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by Jennifer Shannon, LMFT

Text me when your plane lands.
Text me to let me know you got home safely.
Where are you?
How are you?
Hey did you get my last text? (sent 2 minutes ago!)

With the proliferation of cell phones, most of us have dramatically increased our checking on loved ones. In a March 2018 poll by the APA 68% of respondents said they worry about  “keeping myself or my family safe.” Our cell phones are our favorite tool to keep that worry in check. But is it really working for us?

This innocent micro-behavior is an integral part of a mega-problem, the most common problem I treat—intolerance of uncertainty.  Intolerance of uncertainty and worry about loved ones are often associated with Generalized Anxiety Disorder and OCD. But we don’t have to have this disorder for us to be engaging in checking behaviors that interfere with relaxation and presence.  

The impulse to check and see how others are doing is triggered by our limbic system, what I call the monkey mind, that governs our emotions. When a loved one is out of sight and we can’t be 100% certain they are happy and safe, the monkey sets off alarms in the form of cortisol and fight-or-flight signals. Our brain gets hijacked and we start thinking in “what-ifs”. What if my loved one got in an accident? What if he’s sick? What if she doesn’t love me anymore?  

Those thoughts and feelings are eased when we pick up the phone and get confirmation that they are OK, but this reassurance comes at a hidden cost. When we actively check to make certain someone is safe and happy, we reinforce the perception that there was a threat to their safety and happiness, in effect “feeding the monkey”. Over time we fall into a pattern of addiction that distracts us from being present in our own lives. If we want less anxiety about our loved ones we must increase our tolerance of uncertainty by putting our checking behaviors on a diet.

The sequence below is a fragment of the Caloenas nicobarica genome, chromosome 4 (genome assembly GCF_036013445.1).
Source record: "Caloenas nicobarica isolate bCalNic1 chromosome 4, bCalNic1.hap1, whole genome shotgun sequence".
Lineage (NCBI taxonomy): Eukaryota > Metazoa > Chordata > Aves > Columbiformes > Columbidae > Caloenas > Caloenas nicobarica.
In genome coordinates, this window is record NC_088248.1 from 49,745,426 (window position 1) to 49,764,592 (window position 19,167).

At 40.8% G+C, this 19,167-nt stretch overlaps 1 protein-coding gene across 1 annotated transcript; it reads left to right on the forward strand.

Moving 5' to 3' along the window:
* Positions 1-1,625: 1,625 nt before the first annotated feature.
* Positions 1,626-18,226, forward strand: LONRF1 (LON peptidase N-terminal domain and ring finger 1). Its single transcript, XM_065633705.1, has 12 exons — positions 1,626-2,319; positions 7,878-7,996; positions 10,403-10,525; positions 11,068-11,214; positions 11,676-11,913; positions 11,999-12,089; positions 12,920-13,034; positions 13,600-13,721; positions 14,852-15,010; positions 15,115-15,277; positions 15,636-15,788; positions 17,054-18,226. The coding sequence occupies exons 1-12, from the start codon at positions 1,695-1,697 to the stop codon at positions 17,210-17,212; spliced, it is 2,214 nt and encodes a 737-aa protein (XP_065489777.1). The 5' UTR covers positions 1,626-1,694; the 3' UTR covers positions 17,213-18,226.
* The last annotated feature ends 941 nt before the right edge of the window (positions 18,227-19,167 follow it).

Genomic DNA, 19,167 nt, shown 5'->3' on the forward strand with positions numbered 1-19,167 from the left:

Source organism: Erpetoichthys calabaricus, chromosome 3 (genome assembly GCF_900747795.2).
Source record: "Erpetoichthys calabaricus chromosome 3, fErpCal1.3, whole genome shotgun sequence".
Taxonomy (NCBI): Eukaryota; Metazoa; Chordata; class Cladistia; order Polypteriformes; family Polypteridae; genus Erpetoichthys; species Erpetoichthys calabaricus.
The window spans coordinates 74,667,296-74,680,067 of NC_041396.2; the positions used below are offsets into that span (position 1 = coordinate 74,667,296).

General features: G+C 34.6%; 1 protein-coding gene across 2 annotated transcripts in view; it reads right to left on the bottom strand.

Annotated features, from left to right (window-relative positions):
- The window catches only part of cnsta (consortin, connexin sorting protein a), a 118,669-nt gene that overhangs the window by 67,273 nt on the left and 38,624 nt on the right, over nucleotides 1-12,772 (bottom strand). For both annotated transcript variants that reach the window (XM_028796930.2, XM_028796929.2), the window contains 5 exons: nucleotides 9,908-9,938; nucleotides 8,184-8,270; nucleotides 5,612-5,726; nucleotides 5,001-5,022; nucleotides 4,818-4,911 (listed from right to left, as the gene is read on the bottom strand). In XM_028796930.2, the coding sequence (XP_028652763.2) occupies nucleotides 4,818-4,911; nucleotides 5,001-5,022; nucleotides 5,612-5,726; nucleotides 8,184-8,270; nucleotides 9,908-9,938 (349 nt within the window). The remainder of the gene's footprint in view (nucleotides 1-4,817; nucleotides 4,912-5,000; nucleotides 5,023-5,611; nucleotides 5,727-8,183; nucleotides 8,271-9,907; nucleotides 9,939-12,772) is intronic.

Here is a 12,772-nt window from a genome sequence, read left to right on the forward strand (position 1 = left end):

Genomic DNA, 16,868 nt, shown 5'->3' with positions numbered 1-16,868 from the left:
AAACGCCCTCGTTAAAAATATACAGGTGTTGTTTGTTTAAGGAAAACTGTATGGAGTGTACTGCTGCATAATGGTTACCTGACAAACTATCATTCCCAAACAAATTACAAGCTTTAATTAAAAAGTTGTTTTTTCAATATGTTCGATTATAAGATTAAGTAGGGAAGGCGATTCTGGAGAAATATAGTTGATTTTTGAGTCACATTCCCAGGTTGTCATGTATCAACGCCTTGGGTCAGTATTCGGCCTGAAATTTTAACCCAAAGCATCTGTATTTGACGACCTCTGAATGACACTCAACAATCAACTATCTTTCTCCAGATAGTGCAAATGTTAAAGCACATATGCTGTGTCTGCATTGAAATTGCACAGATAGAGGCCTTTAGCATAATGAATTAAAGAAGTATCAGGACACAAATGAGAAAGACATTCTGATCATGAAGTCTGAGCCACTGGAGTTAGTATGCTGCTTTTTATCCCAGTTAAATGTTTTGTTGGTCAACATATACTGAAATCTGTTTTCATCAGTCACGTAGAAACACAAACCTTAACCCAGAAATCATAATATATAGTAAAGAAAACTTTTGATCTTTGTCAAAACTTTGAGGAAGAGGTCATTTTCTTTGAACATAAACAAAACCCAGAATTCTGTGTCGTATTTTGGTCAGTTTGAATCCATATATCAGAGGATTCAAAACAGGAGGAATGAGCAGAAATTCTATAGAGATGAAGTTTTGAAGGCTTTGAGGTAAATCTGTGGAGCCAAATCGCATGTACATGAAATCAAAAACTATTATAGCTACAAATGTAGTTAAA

If we were going on a food diet, we would start with monitoring what we’re eating. To put ourselves on a checking diet, we begin by monitoring how often we check on loved ones in the course of at least a day, or even better, a week. (You can download this form or you can keep track on your phone.) Once you have an average of how often you check on loved ones every day, cut this number in half as a target for your diet.

When we begin resisting the urge to check, our anxiety will increase. The monkey mind doesn’t like us being uncertain and it doesn’t like being ignored. But like all our feelings, anxiety has a beginning, middle and an end. When we ride it out, we break our pattern of checking impulsively. It’s the short-term pain that will bring long term tolerance of uncertainty, the mindset that allows us to be relaxed and present in our relationships. What greater gift can we give the ones we love?
 


About the Author

Jennifer Shannon 2019_0.jpgJennifer Shannon is a Licensed Marriage and Family therapist and author specializing in anxiety. She co-founded the Santa Rosa Center For Cognitive Behavioral Therapy and is the author of Don’t Feed The Monkey Mind, The Anxiety Survival Guide for Teens, The Shyness and Social Anxiety Workbook for Teens and A Teen’s Guide To Getting Stuff Done, all published by New Harbinger Press.  

This is a very accurate article! I feel that a lot of the time, anxiety comes from us trying to change things we cannot.

We are always looking -always- for something(s) which we think has to be perfect. So, by this, our mind is in a constant state of analysis.

The mind is in overload when it tries to solve problems which are not real. Or not yet happened.

Trying to solve things we cannot is a major anxiety trigger which leads to depression.

This I have found by my own experience and talking/listening to other.

Thank You